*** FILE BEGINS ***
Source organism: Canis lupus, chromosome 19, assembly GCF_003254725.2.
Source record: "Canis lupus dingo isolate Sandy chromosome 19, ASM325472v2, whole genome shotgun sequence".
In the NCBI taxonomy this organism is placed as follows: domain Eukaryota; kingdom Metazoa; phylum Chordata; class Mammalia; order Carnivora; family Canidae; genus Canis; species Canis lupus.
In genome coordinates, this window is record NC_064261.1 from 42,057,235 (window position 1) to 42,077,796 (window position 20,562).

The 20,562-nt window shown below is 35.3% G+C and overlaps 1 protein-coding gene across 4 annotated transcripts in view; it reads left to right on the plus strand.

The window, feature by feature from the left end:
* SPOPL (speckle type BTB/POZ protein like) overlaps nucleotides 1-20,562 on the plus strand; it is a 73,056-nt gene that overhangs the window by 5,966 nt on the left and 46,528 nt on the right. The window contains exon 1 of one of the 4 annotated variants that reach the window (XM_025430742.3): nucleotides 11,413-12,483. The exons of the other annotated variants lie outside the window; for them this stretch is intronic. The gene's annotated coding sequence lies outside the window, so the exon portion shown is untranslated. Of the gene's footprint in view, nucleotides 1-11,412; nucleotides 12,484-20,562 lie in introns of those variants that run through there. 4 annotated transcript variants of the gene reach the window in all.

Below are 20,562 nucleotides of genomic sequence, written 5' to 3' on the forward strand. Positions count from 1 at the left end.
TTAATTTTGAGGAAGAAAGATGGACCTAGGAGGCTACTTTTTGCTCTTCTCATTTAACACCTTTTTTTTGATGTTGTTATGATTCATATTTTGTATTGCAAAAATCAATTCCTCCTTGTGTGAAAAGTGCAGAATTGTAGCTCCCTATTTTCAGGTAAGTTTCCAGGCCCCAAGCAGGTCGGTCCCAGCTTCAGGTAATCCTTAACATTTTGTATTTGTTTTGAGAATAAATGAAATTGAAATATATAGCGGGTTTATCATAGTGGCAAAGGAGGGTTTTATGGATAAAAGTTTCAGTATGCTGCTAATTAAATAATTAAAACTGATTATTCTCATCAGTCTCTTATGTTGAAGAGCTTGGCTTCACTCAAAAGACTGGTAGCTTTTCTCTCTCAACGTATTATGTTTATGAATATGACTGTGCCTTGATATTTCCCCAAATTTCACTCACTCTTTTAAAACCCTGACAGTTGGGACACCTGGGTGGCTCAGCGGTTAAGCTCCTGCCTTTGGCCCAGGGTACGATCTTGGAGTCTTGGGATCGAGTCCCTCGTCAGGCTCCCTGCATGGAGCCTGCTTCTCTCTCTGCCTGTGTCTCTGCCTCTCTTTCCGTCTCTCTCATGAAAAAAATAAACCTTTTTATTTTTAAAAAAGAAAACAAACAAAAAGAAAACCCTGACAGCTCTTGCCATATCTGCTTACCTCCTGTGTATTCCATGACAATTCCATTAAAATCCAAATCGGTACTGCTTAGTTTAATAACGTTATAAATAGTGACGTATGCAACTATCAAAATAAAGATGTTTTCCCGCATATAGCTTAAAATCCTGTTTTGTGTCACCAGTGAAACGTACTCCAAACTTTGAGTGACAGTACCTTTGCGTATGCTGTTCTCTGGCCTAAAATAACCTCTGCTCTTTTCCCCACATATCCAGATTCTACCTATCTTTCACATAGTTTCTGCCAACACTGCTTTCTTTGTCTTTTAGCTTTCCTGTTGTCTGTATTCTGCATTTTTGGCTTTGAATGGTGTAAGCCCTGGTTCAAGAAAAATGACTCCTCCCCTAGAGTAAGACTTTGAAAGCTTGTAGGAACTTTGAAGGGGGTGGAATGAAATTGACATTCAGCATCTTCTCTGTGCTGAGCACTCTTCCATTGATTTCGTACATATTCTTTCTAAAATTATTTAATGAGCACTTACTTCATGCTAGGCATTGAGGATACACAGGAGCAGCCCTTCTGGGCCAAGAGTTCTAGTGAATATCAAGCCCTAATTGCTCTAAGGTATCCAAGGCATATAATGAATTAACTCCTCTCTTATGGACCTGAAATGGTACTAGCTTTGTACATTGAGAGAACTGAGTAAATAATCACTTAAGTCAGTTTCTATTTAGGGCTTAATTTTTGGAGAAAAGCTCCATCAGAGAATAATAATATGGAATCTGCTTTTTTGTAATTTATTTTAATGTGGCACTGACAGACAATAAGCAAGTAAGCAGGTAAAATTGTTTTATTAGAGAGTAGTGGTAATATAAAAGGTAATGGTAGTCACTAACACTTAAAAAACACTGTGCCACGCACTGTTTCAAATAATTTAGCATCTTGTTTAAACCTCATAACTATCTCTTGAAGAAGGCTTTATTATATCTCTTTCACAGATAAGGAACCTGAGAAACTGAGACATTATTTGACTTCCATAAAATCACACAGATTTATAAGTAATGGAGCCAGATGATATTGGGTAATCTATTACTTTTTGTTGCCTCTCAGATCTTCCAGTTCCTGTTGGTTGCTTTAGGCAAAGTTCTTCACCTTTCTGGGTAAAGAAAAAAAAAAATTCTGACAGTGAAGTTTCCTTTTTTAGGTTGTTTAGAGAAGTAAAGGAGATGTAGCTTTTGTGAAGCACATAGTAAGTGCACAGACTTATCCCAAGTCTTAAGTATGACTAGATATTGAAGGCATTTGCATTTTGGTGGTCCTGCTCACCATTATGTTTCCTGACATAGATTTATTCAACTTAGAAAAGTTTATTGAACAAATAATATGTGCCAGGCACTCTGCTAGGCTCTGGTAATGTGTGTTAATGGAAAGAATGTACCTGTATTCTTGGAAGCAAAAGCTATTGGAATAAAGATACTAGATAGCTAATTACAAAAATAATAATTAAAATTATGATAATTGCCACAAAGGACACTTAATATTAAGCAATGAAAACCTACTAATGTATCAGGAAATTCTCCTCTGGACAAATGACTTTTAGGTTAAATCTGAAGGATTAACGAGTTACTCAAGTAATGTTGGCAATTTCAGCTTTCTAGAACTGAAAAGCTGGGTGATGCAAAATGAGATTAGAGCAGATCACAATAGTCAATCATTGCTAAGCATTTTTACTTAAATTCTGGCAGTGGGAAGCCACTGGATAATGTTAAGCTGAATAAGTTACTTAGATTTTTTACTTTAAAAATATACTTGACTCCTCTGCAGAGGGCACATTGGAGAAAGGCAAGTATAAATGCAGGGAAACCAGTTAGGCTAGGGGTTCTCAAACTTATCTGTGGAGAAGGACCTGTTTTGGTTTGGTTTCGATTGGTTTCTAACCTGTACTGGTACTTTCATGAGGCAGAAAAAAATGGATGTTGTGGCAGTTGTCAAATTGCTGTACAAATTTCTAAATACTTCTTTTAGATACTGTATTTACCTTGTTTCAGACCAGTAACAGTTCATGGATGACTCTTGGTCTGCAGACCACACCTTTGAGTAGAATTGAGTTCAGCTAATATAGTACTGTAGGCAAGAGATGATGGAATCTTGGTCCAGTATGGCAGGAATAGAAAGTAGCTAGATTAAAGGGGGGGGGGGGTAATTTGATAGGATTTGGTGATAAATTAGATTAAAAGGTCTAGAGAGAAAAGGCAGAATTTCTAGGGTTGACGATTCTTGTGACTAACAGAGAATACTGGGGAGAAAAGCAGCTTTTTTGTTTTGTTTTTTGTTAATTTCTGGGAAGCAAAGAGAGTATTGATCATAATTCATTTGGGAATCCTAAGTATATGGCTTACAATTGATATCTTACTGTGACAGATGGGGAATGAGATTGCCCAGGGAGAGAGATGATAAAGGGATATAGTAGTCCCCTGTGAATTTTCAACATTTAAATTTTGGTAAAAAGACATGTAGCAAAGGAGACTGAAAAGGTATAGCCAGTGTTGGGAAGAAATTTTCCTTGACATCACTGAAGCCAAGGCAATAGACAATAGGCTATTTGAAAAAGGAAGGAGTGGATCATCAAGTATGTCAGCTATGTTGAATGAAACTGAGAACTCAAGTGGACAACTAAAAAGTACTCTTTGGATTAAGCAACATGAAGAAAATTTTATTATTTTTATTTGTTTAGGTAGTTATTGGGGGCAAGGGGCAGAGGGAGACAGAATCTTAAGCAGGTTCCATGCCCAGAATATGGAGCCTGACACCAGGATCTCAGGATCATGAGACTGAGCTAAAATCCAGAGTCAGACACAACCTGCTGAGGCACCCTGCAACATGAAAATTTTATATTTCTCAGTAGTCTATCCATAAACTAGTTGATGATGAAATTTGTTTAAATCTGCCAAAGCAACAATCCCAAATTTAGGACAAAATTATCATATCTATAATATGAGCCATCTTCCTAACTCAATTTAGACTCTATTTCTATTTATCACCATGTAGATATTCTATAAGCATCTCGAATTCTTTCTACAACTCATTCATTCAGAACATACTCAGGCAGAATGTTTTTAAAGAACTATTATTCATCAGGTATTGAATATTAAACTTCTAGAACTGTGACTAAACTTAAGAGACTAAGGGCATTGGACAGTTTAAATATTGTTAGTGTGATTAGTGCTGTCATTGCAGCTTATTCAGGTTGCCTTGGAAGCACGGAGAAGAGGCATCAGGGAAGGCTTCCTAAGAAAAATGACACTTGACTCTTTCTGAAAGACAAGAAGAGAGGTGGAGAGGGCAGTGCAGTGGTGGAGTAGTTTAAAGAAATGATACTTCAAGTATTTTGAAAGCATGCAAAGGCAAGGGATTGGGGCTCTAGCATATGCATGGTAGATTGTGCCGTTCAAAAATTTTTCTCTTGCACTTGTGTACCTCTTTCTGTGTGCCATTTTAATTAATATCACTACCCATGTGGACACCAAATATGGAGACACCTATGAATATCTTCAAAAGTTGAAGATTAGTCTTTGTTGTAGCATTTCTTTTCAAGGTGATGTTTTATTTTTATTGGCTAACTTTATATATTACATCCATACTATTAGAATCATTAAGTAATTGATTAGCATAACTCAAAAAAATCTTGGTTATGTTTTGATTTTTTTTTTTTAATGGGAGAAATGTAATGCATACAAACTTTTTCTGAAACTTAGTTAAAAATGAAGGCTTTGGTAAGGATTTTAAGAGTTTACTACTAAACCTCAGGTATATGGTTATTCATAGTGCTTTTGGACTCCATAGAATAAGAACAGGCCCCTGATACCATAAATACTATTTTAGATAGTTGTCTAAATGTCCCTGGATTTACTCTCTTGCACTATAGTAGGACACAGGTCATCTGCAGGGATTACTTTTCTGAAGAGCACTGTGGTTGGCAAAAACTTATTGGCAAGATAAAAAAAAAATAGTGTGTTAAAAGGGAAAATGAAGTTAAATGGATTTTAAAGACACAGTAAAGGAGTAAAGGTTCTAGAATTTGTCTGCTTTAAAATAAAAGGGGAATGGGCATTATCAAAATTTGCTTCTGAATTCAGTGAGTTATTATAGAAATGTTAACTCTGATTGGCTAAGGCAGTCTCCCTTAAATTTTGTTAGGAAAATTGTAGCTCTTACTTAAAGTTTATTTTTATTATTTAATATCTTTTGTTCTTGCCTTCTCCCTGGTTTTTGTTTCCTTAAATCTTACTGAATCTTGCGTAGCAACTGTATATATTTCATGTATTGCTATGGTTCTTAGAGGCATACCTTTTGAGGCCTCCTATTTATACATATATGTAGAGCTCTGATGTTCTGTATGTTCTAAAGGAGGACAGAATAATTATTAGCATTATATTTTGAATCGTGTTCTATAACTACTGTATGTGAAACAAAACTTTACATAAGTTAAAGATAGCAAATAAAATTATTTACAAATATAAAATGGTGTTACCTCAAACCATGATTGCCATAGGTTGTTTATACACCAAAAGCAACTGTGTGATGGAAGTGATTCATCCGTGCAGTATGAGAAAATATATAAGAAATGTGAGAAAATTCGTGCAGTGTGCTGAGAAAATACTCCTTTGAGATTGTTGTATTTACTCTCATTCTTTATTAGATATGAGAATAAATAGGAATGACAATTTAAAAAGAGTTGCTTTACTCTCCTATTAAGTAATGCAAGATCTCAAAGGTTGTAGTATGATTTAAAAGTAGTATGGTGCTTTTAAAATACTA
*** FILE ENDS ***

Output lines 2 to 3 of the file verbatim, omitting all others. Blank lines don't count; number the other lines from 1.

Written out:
Source record: "Canis lupus dingo isolate Sandy chromosome 19, ASM325472v2, whole genome shotgun sequence".
In the NCBI taxonomy this organism is placed as follows: domain Eukaryota; kingdom Metazoa; phylum Chordata; class Mammalia; order Carnivora; family Canidae; genus Canis; species Canis lupus.